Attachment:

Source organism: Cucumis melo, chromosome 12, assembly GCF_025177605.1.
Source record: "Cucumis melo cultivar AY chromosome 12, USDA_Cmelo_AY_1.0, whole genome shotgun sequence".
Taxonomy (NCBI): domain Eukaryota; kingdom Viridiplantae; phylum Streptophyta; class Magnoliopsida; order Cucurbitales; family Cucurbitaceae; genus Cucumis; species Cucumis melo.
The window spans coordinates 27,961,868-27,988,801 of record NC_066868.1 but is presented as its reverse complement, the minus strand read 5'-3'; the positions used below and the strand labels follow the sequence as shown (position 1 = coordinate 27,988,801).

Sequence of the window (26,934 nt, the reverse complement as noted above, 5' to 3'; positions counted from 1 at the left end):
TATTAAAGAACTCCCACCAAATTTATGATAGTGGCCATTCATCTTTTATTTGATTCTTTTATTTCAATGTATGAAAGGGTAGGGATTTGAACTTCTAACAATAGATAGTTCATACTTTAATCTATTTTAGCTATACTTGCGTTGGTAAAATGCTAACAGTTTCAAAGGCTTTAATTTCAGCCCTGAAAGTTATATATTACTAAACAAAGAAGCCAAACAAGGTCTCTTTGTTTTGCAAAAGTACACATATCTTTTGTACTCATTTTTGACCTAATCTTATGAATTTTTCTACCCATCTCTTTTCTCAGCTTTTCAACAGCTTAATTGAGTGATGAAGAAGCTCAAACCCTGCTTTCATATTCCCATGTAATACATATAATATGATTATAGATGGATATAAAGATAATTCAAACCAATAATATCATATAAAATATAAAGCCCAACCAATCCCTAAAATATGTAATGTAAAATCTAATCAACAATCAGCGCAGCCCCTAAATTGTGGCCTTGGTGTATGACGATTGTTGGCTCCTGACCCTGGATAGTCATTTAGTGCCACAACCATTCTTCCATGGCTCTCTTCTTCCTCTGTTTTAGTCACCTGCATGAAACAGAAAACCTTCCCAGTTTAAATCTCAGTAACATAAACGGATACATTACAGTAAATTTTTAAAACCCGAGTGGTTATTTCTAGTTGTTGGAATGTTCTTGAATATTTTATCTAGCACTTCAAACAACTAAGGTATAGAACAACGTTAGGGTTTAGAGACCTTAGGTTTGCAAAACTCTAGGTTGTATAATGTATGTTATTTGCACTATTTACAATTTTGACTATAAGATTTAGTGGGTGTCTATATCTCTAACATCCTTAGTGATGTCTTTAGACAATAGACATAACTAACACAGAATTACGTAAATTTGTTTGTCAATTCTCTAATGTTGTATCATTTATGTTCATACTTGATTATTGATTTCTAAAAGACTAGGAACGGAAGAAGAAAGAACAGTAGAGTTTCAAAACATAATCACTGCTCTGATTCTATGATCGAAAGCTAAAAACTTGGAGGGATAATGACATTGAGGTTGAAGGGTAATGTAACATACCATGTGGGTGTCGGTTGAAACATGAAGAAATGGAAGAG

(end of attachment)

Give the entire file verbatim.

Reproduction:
Source organism: Cucumis melo, chromosome 12, assembly GCF_025177605.1.
Source record: "Cucumis melo cultivar AY chromosome 12, USDA_Cmelo_AY_1.0, whole genome shotgun sequence".
Taxonomy (NCBI): domain Eukaryota; kingdom Viridiplantae; phylum Streptophyta; class Magnoliopsida; order Cucurbitales; family Cucurbitaceae; genus Cucumis; species Cucumis melo.
The window spans coordinates 27,961,868-27,988,801 of record NC_066868.1 but is presented as its reverse complement, the minus strand read 5'-3'; the positions used below and the strand labels follow the sequence as shown (position 1 = coordinate 27,988,801).

Sequence of the window (26,934 nt, the reverse complement as noted above, 5' to 3'; positions counted from 1 at the left end):
TATTAAAGAACTCCCACCAAATTTATGATAGTGGCCATTCATCTTTTATTTGATTCTTTTATTTCAATGTATGAAAGGGTAGGGATTTGAACTTCTAACAATAGATAGTTCATACTTTAATCTATTTTAGCTATACTTGCGTTGGTAAAATGCTAACAGTTTCAAAGGCTTTAATTTCAGCCCTGAAAGTTATATATTACTAAACAAAGAAGCCAAACAAGGTCTCTTTGTTTTGCAAAAGTACACATATCTTTTGTACTCATTTTTGACCTAATCTTATGAATTTTTCTACCCATCTCTTTTCTCAGCTTTTCAACAGCTTAATTGAGTGATGAAGAAGCTCAAACCCTGCTTTCATATTCCCATGTAATACATATAATATGATTATAGATGGATATAAAGATAATTCAAACCAATAATATCATATAAAATATAAAGCCCAACCAATCCCTAAAATATGTAATGTAAAATCTAATCAACAATCAGCGCAGCCCCTAAATTGTGGCCTTGGTGTATGACGATTGTTGGCTCCTGACCCTGGATAGTCATTTAGTGCCACAACCATTCTTCCATGGCTCTCTTCTTCCTCTGTTTTAGTCACCTGCATGAAACAGAAAACCTTCCCAGTTTAAATCTCAGTAACATAAACGGATACATTACAGTAAATTTTTAAAACCCGAGTGGTTATTTCTAGTTGTTGGAATGTTCTTGAATATTTTATCTAGCACTTCAAACAACTAAGGTATAGAACAACGTTAGGGTTTAGAGACCTTAGGTTTGCAAAACTCTAGGTTGTATAATGTATGTTATTTGCACTATTTACAATTTTGACTATAAGATTTAGTGGGTGTCTATATCTCTAACATCCTTAGTGATGTCTTTAGACAATAGACATAACTAACACAGAATTACGTAAATTTGTTTGTCAATTCTCTAATGTTGTATCATTTATGTTCATACTTGATTATTGATTTCTAAAAGACTAGGAACGGAAGAAGAAAGAACAGTAGAGTTTCAAAACATAATCACTGCTCTGATTCTATGATCGAAAGCTAAAAACTTGGAGGGATAATGACATTGAGGTTGAAGGGTAATGTAACATACCATGTGGGTGTCGGTTGAAACATGAAGAAATGGAAGAG